No man would ever have to face those questions. 

Offline LoriPinkAngel

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It doesn't make sense to let go of something you've had for so long.  But it also doesn't make sense to hold on when there's actually nothing there.

Offline screwtape

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Re: Richard Dawkins is not my hero
« Reply #64 on: October 01, 2013, 07:35:34 AM »
That is the saddest part of the story.

What was she doing there in that bar drinking at 4 AM?  What did she expect would happen?

No man would ever have to face those questions.

Terrific point.  If some guy coming home from a bar at 3am on sunday morning were raped, would anyone question the way he was dressed?  Question what he was doing there?  Call him a slut and suggest he was asking for it?  Tell him he should have just laid back and enjoyed it?


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Offline pianodwarf

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Re: Richard Dawkins is not my hero
« Reply #65 on: October 01, 2013, 07:48:50 AM »
If some guy coming home from a bar at 3am on sunday morning were raped, would anyone question the way he was dressed?  Question what he was doing there?  Call him a slut and suggest he was asking for it?  Tell him he should have just laid back and enjoyed it?

No.  Some would say he was gay, some would laugh at him, some would say he wasn't a real man because he wasn't able to fight off his attackers, some would sneer at him and say that now he "knows what it's like", etc etc.
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Offline Hatter23

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Re: Richard Dawkins is not my hero
« Reply #66 on: October 01, 2013, 07:57:23 AM »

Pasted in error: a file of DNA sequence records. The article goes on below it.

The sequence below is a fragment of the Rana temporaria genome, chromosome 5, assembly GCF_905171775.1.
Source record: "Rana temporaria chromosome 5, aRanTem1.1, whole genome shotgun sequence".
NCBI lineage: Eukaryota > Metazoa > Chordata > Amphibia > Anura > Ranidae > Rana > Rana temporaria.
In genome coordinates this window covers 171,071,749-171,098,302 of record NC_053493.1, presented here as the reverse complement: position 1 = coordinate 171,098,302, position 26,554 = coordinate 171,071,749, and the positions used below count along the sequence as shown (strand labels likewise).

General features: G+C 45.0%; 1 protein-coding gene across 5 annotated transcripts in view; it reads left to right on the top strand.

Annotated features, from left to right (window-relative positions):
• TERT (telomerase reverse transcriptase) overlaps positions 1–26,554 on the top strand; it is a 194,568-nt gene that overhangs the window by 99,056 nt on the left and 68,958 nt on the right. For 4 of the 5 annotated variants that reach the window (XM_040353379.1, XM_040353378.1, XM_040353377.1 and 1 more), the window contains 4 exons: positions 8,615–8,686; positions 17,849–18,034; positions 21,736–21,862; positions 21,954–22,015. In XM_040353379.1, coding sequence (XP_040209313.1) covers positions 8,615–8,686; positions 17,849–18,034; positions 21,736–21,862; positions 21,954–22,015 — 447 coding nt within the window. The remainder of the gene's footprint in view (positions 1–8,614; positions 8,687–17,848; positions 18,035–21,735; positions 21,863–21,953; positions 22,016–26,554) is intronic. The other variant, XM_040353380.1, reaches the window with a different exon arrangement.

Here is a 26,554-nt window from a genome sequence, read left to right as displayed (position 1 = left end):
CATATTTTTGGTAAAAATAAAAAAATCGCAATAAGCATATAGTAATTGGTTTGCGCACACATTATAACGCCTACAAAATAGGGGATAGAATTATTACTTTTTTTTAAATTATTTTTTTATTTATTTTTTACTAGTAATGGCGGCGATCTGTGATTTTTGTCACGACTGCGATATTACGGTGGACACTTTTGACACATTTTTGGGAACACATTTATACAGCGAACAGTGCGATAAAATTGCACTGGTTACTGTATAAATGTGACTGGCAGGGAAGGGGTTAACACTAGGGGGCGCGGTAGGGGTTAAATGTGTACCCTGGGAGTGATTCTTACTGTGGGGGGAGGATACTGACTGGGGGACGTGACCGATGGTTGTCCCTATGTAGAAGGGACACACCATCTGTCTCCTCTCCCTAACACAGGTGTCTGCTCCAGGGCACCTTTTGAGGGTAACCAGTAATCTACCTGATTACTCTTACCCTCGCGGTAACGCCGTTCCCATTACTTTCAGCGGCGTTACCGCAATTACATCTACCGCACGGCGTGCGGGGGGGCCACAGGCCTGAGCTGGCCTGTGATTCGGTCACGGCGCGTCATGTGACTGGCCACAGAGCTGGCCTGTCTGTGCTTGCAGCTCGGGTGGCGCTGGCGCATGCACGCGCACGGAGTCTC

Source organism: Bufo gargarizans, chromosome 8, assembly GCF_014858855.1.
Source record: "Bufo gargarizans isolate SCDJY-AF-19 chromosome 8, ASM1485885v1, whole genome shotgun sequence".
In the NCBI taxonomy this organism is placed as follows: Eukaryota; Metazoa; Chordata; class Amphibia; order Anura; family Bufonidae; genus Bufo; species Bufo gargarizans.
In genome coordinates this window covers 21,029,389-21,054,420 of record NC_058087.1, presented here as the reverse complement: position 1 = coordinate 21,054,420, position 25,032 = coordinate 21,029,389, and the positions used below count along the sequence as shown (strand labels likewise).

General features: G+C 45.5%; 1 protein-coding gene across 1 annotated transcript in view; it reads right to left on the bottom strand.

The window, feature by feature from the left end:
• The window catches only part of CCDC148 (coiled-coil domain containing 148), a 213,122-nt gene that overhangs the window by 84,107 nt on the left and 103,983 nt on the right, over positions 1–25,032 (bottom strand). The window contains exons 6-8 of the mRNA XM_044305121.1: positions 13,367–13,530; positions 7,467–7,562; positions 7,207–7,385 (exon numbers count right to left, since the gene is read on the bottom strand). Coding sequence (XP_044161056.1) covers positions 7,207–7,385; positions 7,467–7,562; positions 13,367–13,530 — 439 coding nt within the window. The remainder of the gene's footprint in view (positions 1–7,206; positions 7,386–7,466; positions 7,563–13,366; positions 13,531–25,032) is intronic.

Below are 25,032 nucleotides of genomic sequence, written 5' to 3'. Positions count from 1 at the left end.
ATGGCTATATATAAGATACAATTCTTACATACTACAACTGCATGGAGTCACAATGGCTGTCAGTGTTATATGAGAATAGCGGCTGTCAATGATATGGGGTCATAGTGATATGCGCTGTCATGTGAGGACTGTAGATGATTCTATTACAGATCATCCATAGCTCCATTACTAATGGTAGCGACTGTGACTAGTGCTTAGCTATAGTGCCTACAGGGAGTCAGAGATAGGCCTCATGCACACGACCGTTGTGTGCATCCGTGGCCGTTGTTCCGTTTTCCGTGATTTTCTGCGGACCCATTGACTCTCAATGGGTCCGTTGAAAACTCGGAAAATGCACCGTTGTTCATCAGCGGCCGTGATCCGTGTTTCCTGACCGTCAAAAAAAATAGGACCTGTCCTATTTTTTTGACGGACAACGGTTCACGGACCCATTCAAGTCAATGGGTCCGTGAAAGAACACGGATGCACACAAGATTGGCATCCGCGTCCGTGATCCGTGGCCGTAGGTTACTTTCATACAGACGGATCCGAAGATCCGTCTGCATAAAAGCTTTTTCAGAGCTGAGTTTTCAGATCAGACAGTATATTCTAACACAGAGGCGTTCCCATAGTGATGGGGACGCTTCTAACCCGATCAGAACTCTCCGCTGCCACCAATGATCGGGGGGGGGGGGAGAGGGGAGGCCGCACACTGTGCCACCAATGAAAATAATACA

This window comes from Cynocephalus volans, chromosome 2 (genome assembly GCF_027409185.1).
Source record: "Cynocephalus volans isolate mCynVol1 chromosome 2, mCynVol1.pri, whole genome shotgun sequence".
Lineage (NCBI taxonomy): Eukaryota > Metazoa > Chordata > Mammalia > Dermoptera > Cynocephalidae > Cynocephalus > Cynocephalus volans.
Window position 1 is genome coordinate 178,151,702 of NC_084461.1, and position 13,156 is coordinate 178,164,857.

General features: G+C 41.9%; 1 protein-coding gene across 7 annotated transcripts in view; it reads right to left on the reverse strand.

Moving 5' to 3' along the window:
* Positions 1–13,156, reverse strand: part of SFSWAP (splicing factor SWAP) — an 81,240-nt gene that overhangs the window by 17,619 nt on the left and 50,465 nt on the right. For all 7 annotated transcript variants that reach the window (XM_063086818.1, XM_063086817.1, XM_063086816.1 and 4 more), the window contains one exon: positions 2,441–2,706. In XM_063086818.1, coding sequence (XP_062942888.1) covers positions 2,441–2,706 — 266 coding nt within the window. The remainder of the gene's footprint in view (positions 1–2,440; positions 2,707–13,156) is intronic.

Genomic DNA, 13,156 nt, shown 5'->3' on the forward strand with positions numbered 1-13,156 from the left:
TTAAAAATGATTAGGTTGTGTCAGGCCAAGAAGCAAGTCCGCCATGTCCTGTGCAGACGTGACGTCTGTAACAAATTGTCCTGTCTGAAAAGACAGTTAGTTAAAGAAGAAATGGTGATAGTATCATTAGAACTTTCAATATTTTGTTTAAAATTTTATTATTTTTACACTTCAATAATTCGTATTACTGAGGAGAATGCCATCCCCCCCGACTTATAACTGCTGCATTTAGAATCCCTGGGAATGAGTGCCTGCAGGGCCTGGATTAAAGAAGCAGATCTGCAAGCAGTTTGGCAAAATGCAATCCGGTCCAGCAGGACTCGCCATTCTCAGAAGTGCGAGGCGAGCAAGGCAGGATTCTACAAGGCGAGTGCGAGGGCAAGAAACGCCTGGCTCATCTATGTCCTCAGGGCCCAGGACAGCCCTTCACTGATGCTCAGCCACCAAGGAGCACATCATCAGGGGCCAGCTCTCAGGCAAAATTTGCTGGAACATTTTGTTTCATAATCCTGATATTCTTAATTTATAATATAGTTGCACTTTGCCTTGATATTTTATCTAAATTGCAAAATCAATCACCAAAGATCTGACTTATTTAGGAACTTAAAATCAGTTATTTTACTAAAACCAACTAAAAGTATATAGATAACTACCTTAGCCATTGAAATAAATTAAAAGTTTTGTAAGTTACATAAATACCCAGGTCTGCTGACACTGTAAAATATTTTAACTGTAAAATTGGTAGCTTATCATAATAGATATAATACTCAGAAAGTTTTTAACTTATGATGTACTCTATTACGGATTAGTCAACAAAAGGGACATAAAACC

Terrific point.  If some guy coming home from a bar at 3am on sunday morning were raped, would anyone question the way he was dressed? 

Actually, yes. If he was crossdressing, or wearing revealing, tight clothes, or fetish attire....I would bet people would say 'he was asking for it.'





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Offline screwtape

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Re: Richard Dawkins is not my hero
« Reply #67 on: October 01, 2013, 08:17:53 AM »
Actually, yes. If he was crossdressing, or wearing revealing, tight clothes, or fetish attire....I would bet people would say 'he was asking for it.'

I'm talking about just some regular guy wearing regular clothes.  I doubt that most women who are raped are walking around in fetish gear or clothing that is especially out of the ordinary.
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Re: Richard Dawkins is not my hero
« Reply #68 on: October 02, 2013, 12:20:51 PM »
From a link posted over at Pharyngula, about sexism online and in the music industry. The last paragraph is (to me) an eloquent reply to the accusation that women who speak out about this kind of shit are "whining" or cultivating "victimhood".
Quote
I am almost entirely sure that the comments underneath this article will be as varied as those underneath my original post. I am not a martyr, nor am I attempting to change the world in any revolutionary way. I am only in a band, not one of the many wonderful people in organisations striving for change. My involvement in this discussion is not motivated by a self-righteous or self-pitying urge. My hopes are that if anything good comes out of this, it will start a conversation, or continue the conversation which is already happening, encouraging others to reject an acceptance of the status quo, and that our band can continue to do what we are doing in our own way and on our own terms. For us, this has always been – and hopefully will always be – about the music, and that is what we will be getting back to now.